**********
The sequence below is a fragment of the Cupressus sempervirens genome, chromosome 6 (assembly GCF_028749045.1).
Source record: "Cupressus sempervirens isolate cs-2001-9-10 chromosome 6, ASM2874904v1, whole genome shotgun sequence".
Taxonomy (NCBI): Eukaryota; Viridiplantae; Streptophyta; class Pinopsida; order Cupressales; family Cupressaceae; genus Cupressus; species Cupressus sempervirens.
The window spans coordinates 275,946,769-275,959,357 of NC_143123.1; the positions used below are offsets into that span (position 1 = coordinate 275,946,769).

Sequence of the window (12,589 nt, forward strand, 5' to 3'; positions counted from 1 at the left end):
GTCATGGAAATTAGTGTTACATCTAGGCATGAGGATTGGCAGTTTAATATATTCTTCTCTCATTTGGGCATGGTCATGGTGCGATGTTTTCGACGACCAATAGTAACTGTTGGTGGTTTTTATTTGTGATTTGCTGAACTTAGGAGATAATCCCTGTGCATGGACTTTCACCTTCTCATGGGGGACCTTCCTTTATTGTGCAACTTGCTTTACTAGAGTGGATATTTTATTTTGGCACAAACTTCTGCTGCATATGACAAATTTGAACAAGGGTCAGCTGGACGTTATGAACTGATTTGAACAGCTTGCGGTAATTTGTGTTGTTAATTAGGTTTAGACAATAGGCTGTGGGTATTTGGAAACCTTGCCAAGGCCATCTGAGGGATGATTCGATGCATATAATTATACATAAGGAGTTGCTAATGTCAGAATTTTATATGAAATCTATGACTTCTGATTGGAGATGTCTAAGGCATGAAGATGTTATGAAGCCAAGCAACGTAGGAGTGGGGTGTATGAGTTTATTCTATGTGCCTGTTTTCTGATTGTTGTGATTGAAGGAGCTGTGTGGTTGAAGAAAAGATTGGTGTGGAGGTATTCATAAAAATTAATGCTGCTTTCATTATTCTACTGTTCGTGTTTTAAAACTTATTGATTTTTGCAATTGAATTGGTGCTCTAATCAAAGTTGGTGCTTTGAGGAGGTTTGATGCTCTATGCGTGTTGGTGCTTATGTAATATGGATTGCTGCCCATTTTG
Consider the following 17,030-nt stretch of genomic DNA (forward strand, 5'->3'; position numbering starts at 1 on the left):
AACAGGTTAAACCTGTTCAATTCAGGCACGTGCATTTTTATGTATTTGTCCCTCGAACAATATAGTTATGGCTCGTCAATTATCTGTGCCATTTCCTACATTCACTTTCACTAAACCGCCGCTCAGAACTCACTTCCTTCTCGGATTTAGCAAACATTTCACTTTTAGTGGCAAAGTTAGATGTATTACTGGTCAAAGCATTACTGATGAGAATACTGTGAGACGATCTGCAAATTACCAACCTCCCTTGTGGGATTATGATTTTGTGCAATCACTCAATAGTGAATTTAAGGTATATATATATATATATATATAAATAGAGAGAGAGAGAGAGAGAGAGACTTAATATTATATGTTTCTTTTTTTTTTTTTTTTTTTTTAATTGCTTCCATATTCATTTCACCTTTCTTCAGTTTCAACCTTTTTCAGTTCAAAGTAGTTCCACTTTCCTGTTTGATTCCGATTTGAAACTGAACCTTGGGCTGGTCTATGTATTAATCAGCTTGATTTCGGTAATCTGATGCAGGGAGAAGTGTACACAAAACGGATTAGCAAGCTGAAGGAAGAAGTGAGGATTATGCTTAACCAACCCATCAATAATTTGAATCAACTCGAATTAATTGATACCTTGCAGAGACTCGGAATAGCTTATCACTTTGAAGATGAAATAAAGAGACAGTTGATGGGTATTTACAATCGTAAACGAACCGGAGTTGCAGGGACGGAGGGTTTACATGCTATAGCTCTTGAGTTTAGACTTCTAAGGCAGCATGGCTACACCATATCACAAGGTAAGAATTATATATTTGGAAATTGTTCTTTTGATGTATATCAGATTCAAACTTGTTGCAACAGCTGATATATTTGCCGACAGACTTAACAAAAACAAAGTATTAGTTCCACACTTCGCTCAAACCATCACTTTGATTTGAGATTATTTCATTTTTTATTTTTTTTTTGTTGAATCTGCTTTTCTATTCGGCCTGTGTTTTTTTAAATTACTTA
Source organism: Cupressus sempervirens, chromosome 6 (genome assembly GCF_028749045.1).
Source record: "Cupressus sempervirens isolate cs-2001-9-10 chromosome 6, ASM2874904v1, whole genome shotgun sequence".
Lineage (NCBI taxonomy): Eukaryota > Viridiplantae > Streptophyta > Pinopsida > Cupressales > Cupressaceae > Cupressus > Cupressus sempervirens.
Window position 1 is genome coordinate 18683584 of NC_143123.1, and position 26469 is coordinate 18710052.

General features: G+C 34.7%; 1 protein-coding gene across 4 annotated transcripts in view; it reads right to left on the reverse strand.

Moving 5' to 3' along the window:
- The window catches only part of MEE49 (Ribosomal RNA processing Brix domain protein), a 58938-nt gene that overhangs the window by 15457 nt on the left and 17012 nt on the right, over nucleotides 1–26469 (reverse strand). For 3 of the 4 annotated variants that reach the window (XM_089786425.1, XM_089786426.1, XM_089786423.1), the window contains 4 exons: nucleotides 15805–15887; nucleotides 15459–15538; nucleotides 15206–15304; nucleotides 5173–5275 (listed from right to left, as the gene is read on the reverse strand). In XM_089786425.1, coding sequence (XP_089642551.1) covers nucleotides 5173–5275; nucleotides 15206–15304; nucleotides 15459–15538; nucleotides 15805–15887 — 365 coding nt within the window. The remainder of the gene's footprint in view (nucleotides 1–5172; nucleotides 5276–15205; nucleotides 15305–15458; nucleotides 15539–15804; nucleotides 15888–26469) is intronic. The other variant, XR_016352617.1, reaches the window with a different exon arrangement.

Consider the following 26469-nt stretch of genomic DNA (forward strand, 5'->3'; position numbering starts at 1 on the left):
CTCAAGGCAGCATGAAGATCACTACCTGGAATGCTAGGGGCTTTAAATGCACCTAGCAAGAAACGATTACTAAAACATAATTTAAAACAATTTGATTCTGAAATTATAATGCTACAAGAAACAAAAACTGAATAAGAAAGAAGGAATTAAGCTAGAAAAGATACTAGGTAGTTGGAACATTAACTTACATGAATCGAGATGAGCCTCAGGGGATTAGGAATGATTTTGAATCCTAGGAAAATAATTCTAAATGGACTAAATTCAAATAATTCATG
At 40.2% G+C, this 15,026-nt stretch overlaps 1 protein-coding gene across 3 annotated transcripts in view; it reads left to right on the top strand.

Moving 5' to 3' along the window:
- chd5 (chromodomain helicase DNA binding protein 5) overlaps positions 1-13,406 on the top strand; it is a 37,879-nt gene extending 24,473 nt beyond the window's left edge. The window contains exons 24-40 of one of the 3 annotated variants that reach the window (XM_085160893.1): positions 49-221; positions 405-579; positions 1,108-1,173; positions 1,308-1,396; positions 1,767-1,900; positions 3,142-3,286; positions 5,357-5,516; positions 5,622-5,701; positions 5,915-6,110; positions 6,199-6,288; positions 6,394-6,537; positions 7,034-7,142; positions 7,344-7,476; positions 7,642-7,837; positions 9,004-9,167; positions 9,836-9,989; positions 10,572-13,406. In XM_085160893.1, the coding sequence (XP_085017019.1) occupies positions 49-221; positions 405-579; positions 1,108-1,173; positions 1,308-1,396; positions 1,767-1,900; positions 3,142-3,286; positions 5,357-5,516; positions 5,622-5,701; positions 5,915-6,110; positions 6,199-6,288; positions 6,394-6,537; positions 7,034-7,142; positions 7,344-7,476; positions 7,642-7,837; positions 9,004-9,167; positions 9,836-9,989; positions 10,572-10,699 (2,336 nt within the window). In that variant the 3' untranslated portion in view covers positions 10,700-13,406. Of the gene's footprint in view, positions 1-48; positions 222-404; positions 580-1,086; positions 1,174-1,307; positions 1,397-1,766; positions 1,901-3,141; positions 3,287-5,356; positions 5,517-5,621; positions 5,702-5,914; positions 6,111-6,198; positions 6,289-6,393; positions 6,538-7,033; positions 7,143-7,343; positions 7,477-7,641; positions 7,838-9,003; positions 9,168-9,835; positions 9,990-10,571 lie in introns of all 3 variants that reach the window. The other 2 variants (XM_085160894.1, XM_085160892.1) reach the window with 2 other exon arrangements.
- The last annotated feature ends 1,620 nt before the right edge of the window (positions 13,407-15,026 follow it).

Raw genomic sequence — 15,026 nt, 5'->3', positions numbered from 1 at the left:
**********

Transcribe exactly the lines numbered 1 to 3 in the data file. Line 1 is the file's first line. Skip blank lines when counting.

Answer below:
The sequence below is a fragment of the Cupressus sempervirens genome, chromosome 6 (assembly GCF_028749045.1).
Source record: "Cupressus sempervirens isolate cs-2001-9-10 chromosome 6, ASM2874904v1, whole genome shotgun sequence".
Taxonomy (NCBI): Eukaryota; Viridiplantae; Streptophyta; class Pinopsida; order Cupressales; family Cupressaceae; genus Cupressus; species Cupressus sempervirens.